Under these circumstances it may seem strange for me to say that the current situation not only will not last but is actually fragile. But this is self-evident to someone who has been around the block a few times, for reason number one that nothing lasts forever and reason number two that Israel is a completely unstable entity which, I would go so far as to assert, since it has no borders and no citizens is not even quite a real nation but more the world’s biggest utopian experiment gone badly awry. Zionism is an ideology based on obsolete 19th-century race thinking and a wholly discredited vision of the state as the territory of a “volk.” Not to mention rule by rabbinocracy, as if the whole country were a transplanted 18th-century Polish shtetl, a situation which 70 or 80 percent of the Jews of Israel absolutely despise but which they’re stuck with because that was the bargain David ben Gurion made to get the religious folks on board the Zion train. 

Still unknown is what will happen when this slowing top falls over. Guesses include: following worldwide BDS campaign, Zionism ends and Jews accept minority status in Palestine a la South Africa. Or Jews pack up, after a war or not, and go home a la Algeria (from which, by the way, many Jews decamped). Or Israel takes the Sampson route and blows up the Middle East, maybe in the process setting off that nuclear catastrophe for which we’ve all been waiting so long. Or the Palestinians get so PTSD’ed and ethnically cleansed and socially fractured that by the time they’re the clear majority they can’t take advantage of it and the Zionists win. Or a red calf is born at last and the temple is rebuilt and the anti-Christ shows up and all the faithful are raptured off to Heaven. Or, or, or…. The only firm prediction I can make is that 50 years from now, or maybe 10, or maybe two, things there, as well as things here, will be vastly different from what they are now.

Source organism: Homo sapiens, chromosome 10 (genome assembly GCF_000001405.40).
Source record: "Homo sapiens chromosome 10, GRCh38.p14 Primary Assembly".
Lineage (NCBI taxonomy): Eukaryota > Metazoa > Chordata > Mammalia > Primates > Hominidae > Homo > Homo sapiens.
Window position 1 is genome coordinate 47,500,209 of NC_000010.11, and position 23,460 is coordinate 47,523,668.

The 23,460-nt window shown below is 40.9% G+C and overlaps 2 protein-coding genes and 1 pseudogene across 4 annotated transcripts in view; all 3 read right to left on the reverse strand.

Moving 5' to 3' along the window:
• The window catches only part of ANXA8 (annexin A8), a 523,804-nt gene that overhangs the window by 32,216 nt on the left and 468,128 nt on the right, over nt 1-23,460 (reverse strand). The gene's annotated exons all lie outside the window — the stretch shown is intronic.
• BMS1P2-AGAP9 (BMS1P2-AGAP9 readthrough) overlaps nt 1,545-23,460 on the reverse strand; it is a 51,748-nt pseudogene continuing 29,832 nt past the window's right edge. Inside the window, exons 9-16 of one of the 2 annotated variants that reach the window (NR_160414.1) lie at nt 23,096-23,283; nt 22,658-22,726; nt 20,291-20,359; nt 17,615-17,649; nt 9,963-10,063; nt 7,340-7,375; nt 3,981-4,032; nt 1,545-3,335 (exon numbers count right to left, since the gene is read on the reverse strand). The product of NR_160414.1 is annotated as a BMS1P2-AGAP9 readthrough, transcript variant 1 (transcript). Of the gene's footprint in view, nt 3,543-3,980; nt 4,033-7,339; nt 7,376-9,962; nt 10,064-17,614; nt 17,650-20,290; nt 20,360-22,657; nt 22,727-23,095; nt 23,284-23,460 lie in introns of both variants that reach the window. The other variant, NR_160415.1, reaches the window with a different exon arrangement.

If the ending is bad—or if the process of getting from now to then is bad—there’s always a chance that we Jewish-Americans will be blamed, either because, like Jim Sinkinson, we actively served a foreign state which in the end did harm to America or because we stood by and let others do so without objecting. So far, though, even those who’ve been targeted by the lobby, like Charles Freeman, have refused to take that road. Freeman pointed out on CNN that there are Jewish members of his own family and that, anyway, AIPAC doesn’t represent everyone; some Jews are actively opposing Israeli policies. 

Just as the Cold War required Communists in our washrooms, Zionism needs to find anti-Semitism everywhere, because without it, the state of Israel has no reason for existence. But is anti-Semitism truly the changeless and universal attitude of all gentiles towards the Jews? Do Jews really belong only in the state of Israel and nowhere else? Freeman’s remarks point in a different direction, towards blended Jewish and non-Jewish families; towards full integration of Jews, as of every other minority group, in this nation of immigrants; and towards a multiplicity of opinions among the Jews on every subject, including Israel. In other words, from Freeman’s point of view, we Jews are Americans. As Israel goes down the tubes and that proverbial fan starts to fling that proverbial stuff around the room, we’d better hope that Freeman is right and Sinkinson is wrong. 


Joanna Graham is a Berkeley resident.